The German Shorthaired Pointer

The German Shorthaired Pointer, nicknamed GSP, is a breed of dog that originated in Germany and is increasing in numbers since the 19th Century. There was no precise origin of the German Shorthaired Pointer because of the variations of dog during the 17th and 18th century. There were speculations that German Shorthaired Pointer came about from the breed of German Bird Dog but the evidence is unclear. However, the structure of the body of this kind of breed have familiar characteristics with German Hound dogs and German tracking dogs, both having good ability to field tasks.

It is a powerful kind of dog because of its strong feet and good body built. It can withstand long walks and runs and is a good competitor in a sporting competition.

It moves fast and quick and is typically an outdoor dog. German Shorthaired Pointer has long floppy ears and broad, strong nose. It has dark eyes that make it fierce but likeable. The tail of the German Shorthaired Pointer is usually docked at a length before it curls. Some countries prohibit docking the tail but it is an accepted way of taking care of a German Shorthaired Pointer in some countries. It has short coat with dense undercoat. Its coat is water resistant because of its stiff hairs and it is a good feature especially in changing weathers. Coats can be white, brown, liver, black or dark brown. The color of the coat of German Shorthaired Pointer will enable it to camouflage itself especially in winter season. Their colors will make them look like dead trees in the forest.

German Shorthaired Pointer is a very cooperative and friendly dog. It is an ideal housemate at home because it knows when to behave and when to bark when needed. It follows orders from the owner and is not aggressive. They are one of the best breeds in creating good relationship with children because they are affectionate and playful, which is mostly what children like. They are the best breed to fit in an active family. This kind of dog needs to be trained as early as possible for it to know how to behave because at birth, German Shorthaired Pointer are naturally shy to people.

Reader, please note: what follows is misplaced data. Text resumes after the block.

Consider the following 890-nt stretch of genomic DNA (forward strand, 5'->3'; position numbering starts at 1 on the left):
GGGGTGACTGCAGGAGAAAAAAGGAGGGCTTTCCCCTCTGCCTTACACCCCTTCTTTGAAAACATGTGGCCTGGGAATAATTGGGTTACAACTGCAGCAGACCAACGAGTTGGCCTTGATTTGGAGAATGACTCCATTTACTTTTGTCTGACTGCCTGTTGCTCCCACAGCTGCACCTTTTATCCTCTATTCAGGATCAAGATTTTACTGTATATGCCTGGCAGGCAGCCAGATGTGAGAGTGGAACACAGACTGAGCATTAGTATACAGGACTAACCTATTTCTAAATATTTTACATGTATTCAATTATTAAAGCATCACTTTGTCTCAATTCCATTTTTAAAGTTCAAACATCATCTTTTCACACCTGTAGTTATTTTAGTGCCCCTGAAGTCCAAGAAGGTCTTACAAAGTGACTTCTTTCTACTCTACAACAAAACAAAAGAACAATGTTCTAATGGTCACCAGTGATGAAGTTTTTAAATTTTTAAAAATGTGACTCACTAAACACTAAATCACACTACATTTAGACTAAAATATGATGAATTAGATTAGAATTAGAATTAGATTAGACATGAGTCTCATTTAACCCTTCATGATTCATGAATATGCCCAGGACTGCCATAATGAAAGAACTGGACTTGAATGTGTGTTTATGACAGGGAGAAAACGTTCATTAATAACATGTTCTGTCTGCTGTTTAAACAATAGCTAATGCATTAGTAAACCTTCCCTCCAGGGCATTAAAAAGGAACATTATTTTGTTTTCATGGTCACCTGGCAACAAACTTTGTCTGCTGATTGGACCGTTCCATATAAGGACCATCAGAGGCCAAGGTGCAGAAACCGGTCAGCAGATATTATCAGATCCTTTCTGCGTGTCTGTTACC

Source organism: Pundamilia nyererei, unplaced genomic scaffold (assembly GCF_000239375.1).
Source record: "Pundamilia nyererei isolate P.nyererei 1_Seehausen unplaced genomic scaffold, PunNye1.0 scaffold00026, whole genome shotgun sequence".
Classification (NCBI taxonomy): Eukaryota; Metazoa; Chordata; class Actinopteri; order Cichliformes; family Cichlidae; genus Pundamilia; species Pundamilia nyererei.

The owner should also make sure to give The German Shorthaired Pointer a time to exercise by walking with it in the park and letting it breathe by going somewhere other than the house. This way he will still be able to flex his muscles and realize its field skills for a while.

More Pointer Dog Breeds

Usually referred to as the English Pointer, the Pointer dog is part of several pointing breeds, a breed developed mainly to become gun dogs. Pointer dogs are graceful and athletic, giving off the impression of a hard-driving, compact hunting dog always alert and ready to go. The breed is distinguished through its head, tail, and feet, with terrier or hound characteristics considered undesirable. Pointers come in standard colors of lemon and white, liver and white, black and white, and orange and white, with most dogs having mostly white bodies. Males grow up to heights of 25 to 28 inches and weights of 55 to 75 pounds while the females clock in at 23 to 26 inches and 45 to 65 pounds, respectively.

A Pointer dog is even-tempered and congenial, at its happiest when living indoors with a family. Pointers are loyal and affectionate, with very low aggression levels and easily sociable with other dogs as well as cats. They are not territorial generally, although they may intimidate a lot of visitors to the house. They are also great with children although young Pointers have a tendency to be clumsy so they might not be suitable around little tots when they themselves are little. Pointers are bred to be hunting companions but they will do fine with other kinds of exercise. They do like to gallop so they will need some space to run around in, but even so, they will also be perfectly comfortably indoors as well, relaxing on the sofa like any other couch potato.

A Pointer dog can typically be expected to live up to an average of 12 years, according to a survey by the UK Kennel Club. Pointers, like other breeds, are susceptible to certain health conditions, like allergies, epilepsy, cherry eye, and hip dysplasia. Nevertheless, Pointers are considered to be pretty genetically sound.

In terms of grooming, it is very easy to care for Pointer dogs because you just need to regularly brush their coat with a firm bristle brush. Bathing is needed only when necessary. Actually, just rubbing their coat with a towel will be enough to give it a good sheen. Just don’t forget to clean their feet after they have been out exercising and be ready for some shedding. If your Pointer dog gets wet in the rain when outdoors, bring it in and dry it thoroughly to prevent chilling and avoid colds.